“The outcome is ideal from a market point of view. Neither party controls the Congress, so both trade wars and higher taxes are largely off the agenda.”
The president-elect and his team are now working on mitigating the risk of COVID-19, grow the world’s largest economy by protecting small businesses and the middle class that is the backbone of the American economy.
“There will be some repercussions further down the road,” said OCBC’s economist Howie Lee, raising the possibility of lockdowns in the United States under Biden.
“Either you’re crimping energy demand or consumption behavior.”
Nigeria, Other OPEC Members Oil Revenue to Hit 18 Year Low in 2020
Revenue of OPEC Members to Drop to 18 Year Low in 2020
The United States Energy Information Administration (EIA) has predicted that the oil revenue of members of the Organisation of the Petroleum Exporting Countries (OPEC) will decline to 18-year low in 2020.
EIA said their combined oil export revenue will plunge to its lowest level since 2002. It proceeded to put a value to the projection by saying members of the oil cartel would earn around $323 billion in net oil export in 2020.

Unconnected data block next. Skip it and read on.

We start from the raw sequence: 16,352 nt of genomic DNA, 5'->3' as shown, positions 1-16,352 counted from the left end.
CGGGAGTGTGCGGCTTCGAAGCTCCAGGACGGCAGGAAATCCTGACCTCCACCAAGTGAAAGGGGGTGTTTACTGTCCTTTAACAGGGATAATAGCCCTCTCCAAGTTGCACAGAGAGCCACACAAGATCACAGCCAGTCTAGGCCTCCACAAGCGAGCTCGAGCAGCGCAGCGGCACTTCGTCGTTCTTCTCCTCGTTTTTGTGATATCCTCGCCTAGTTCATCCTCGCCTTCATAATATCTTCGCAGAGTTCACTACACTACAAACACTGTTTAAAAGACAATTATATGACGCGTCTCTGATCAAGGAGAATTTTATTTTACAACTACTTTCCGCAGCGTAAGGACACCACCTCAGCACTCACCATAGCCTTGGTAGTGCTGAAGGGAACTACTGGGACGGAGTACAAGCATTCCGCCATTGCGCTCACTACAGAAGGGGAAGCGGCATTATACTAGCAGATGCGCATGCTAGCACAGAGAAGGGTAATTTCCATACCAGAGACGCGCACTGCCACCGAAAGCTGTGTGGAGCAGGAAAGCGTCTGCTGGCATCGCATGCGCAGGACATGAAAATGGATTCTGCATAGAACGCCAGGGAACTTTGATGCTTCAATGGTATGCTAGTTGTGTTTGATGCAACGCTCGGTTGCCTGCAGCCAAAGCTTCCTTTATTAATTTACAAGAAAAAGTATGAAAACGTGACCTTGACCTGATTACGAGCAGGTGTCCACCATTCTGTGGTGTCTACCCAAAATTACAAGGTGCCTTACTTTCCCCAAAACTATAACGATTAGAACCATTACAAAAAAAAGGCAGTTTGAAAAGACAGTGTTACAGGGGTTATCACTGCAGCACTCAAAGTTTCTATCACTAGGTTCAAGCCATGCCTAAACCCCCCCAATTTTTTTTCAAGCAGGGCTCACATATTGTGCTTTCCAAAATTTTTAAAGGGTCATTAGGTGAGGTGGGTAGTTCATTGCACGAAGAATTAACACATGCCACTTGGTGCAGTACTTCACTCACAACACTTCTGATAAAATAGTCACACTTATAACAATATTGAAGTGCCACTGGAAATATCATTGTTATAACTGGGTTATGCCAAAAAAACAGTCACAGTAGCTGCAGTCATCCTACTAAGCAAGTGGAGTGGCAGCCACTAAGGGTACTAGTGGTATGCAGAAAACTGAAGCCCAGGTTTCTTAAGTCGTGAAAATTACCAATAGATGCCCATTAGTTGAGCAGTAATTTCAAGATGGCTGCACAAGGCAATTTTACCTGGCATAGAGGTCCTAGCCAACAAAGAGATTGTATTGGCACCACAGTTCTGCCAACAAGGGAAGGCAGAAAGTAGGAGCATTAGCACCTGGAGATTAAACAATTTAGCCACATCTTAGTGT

“If realised, this forecast revenue would be the lowest in 18 years. Lower crude oil prices and lower export volumes drive this expected decrease in export revenues,” it said.
The oil expert based its projection on weak global oil demand and low oil prices because of COVID-19.
It said this coupled with production cuts by OPEC members in recent months will impact net revenue of the cartel in 2020.
It said, “OPEC earned an estimated $595bn in net oil export revenues in 2019, less than half of the estimated record high of $1.2tn, which was earned in 2012.
“Continued declines in revenue in 2020 could be detrimental to member countries’ fiscal budgets, which rely heavily on revenues from oil sales to import goods, fund social programmes, and support public services.”